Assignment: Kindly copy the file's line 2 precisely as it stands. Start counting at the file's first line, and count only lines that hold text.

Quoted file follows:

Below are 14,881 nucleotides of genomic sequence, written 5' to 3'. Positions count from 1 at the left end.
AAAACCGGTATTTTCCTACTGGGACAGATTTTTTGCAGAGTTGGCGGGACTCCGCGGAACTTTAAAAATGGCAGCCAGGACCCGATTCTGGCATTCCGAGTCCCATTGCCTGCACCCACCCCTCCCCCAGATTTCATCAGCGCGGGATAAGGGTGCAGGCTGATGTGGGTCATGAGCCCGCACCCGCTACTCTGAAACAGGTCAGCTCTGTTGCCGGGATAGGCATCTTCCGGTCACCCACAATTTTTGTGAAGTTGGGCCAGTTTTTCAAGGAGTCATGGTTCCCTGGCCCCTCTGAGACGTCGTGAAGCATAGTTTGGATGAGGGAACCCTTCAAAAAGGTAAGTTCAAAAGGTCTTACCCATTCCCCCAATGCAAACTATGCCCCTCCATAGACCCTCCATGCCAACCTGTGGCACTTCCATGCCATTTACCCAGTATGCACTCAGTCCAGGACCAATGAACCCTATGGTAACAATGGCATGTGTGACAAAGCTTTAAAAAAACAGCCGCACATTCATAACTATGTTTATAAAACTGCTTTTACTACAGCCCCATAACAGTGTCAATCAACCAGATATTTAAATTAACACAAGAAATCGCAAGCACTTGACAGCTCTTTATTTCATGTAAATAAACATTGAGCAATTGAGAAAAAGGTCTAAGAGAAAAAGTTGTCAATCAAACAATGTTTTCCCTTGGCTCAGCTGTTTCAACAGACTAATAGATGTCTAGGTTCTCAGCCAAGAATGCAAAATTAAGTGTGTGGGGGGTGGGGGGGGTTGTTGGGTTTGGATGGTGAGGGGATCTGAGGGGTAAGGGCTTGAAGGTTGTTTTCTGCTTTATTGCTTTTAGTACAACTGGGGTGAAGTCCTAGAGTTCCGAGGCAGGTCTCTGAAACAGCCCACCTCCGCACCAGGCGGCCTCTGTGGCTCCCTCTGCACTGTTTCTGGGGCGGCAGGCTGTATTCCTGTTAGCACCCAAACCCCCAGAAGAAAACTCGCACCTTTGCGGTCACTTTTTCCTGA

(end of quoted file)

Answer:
AAAACCGGTATTTTCCTACTGGGACAGATTTTTTGCAGAGTTGGCGGGACTCCGCGGAACTTTAAAAATGGCAGCCAGGACCCGATTCTGGCATTCCGAGTCCCATTGCCTGCACCCACCCCTCCCCCAGATTTCATCAGCGCGGGATAAGGGTGCAGGCTGATGTGGGTCATGAGCCCGCACCCGCTACTCTGAAACAGGTCAGCTCTGTTGCCGGGATAGGCATCTTCCGGTCACCCACAATTTTTGTGAAGTTGGGCCAGTTTTTCAAGGAGTCATGGTTCCCTGGCCCCTCTGAGACGTCGTGAAGCATAGTTTGGATGAGGGAACCCTTCAAAAAGGTAAGTTCAAAAGGTCTTACCCATTCCCCCAATGCAAACTATGCCCCTCCATAGACCCTCCATGCCAACCTGTGGCACTTCCATGCCATTTACCCAGTATGCACTCAGTCCAGGACCAATGAACCCTATGGTAACAATGGCATGTGTGACAAAGCTTTAAAAAAACAGCCGCACATTCATAACTATGTTTATAAAACTGCTTTTACTACAGCCCCATAACAGTGTCAATCAACCAGATATTTAAATTAACACAAGAAATCGCAAGCACTTGACAGCTCTTTATTTCATGTAAATAAACATTGAGCAATTGAGAAAAAGGTCTAAGAGAAAAAGTTGTCAATCAAACAATGTTTTCCCTTGGCTCAGCTGTTTCAACAGACTAATAGATGTCTAGGTTCTCAGCCAAGAATGCAAAATTAAGTGTGTGGGGGGTGGGGGGGGTTGTTGGGTTTGGATGGTGAGGGGATCTGAGGGGTAAGGGCTTGAAGGTTGTTTTCTGCTTTATTGCTTTTAGTACAACTGGGGTGAAGTCCTAGAGTTCCGAGGCAGGTCTCTGAAACAGCCCACCTCCGCACCAGGCGGCCTCTGTGGCTCCCTCTGCACTGTTTCTGGGGCGGCAGGCTGTATTCCTGTTAGCACCCAAACCCCCAGAAGAAAACTCGCACCTTTGCGGTCACTTTTTCCTGA